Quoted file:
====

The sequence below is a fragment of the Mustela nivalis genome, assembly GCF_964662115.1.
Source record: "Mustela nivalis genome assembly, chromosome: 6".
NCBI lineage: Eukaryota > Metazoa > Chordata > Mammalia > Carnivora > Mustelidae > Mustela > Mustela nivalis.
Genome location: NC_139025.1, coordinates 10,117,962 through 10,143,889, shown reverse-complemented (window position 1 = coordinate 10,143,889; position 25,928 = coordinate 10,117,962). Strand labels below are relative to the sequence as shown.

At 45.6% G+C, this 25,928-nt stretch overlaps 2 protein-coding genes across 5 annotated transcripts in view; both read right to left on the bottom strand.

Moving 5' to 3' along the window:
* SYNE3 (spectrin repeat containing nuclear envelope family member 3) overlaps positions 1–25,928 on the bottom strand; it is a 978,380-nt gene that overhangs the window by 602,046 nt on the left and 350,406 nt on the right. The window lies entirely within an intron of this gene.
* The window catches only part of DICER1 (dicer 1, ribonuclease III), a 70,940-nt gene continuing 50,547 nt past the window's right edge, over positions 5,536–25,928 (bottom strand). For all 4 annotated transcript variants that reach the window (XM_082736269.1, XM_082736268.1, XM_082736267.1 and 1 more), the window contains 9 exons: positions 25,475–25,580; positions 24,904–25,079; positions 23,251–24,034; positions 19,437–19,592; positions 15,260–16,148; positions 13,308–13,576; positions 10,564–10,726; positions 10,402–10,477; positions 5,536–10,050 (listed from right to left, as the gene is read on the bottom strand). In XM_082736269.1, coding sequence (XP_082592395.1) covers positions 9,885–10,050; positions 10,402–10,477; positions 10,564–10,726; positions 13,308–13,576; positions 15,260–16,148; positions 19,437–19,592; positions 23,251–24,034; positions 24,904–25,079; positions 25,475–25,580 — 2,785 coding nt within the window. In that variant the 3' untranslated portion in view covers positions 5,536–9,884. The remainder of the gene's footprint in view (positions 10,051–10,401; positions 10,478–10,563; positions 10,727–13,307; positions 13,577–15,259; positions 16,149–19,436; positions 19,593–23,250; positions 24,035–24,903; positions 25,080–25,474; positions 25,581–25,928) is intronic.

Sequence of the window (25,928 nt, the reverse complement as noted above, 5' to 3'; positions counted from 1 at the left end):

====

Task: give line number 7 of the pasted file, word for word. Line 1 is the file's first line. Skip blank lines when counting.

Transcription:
* SYNE3 (spectrin repeat containing nuclear envelope family member 3) overlaps positions 1–25,928 on the bottom strand; it is a 978,380-nt gene that overhangs the window by 602,046 nt on the left and 350,406 nt on the right. The window lies entirely within an intron of this gene.